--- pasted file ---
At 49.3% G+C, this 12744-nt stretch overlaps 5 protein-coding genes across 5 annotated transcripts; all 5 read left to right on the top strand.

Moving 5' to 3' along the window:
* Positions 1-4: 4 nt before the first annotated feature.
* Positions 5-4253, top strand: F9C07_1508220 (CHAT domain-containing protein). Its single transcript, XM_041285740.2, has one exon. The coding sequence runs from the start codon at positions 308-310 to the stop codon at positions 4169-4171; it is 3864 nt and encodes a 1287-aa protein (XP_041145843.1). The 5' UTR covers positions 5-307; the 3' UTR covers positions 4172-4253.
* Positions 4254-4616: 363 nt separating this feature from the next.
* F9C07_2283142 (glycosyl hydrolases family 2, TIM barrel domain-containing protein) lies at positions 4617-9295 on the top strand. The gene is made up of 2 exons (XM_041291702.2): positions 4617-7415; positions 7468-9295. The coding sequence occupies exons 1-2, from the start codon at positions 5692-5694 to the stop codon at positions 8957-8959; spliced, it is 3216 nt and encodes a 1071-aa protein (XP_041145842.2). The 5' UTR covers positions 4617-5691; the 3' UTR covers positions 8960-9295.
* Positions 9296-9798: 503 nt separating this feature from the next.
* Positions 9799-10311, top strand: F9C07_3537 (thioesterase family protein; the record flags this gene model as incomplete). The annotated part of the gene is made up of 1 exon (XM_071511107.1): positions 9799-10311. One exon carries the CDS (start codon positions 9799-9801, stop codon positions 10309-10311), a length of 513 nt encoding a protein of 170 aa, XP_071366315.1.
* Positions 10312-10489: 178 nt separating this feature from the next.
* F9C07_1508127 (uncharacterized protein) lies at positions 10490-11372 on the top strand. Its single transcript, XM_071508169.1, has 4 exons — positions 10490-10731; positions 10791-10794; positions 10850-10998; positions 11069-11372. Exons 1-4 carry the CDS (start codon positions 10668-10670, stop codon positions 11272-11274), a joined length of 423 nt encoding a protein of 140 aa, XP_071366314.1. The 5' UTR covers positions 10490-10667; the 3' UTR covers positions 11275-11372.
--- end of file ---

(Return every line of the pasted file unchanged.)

At 49.3% G+C, this 12744-nt stretch overlaps 5 protein-coding genes across 5 annotated transcripts; all 5 read left to right on the top strand.

Moving 5' to 3' along the window:
* Positions 1-4: 4 nt before the first annotated feature.
* Positions 5-4253, top strand: F9C07_1508220 (CHAT domain-containing protein). Its single transcript, XM_041285740.2, has one exon. The coding sequence runs from the start codon at positions 308-310 to the stop codon at positions 4169-4171; it is 3864 nt and encodes a 1287-aa protein (XP_041145843.1). The 5' UTR covers positions 5-307; the 3' UTR covers positions 4172-4253.
* Positions 4254-4616: 363 nt separating this feature from the next.
* F9C07_2283142 (glycosyl hydrolases family 2, TIM barrel domain-containing protein) lies at positions 4617-9295 on the top strand. The gene is made up of 2 exons (XM_041291702.2): positions 4617-7415; positions 7468-9295. The coding sequence occupies exons 1-2, from the start codon at positions 5692-5694 to the stop codon at positions 8957-8959; spliced, it is 3216 nt and encodes a 1071-aa protein (XP_041145842.2). The 5' UTR covers positions 4617-5691; the 3' UTR covers positions 8960-9295.
* Positions 9296-9798: 503 nt separating this feature from the next.
* Positions 9799-10311, top strand: F9C07_3537 (thioesterase family protein; the record flags this gene model as incomplete). The annotated part of the gene is made up of 1 exon (XM_071511107.1): positions 9799-10311. One exon carries the CDS (start codon positions 9799-9801, stop codon positions 10309-10311), a length of 513 nt encoding a protein of 170 aa, XP_071366315.1.
* Positions 10312-10489: 178 nt separating this feature from the next.
* F9C07_1508127 (uncharacterized protein) lies at positions 10490-11372 on the top strand. Its single transcript, XM_071508169.1, has 4 exons — positions 10490-10731; positions 10791-10794; positions 10850-10998; positions 11069-11372. Exons 1-4 carry the CDS (start codon positions 10668-10670, stop codon positions 11272-11274), a joined length of 423 nt encoding a protein of 140 aa, XP_071366314.1. The 5' UTR covers positions 10490-10667; the 3' UTR covers positions 11275-11372.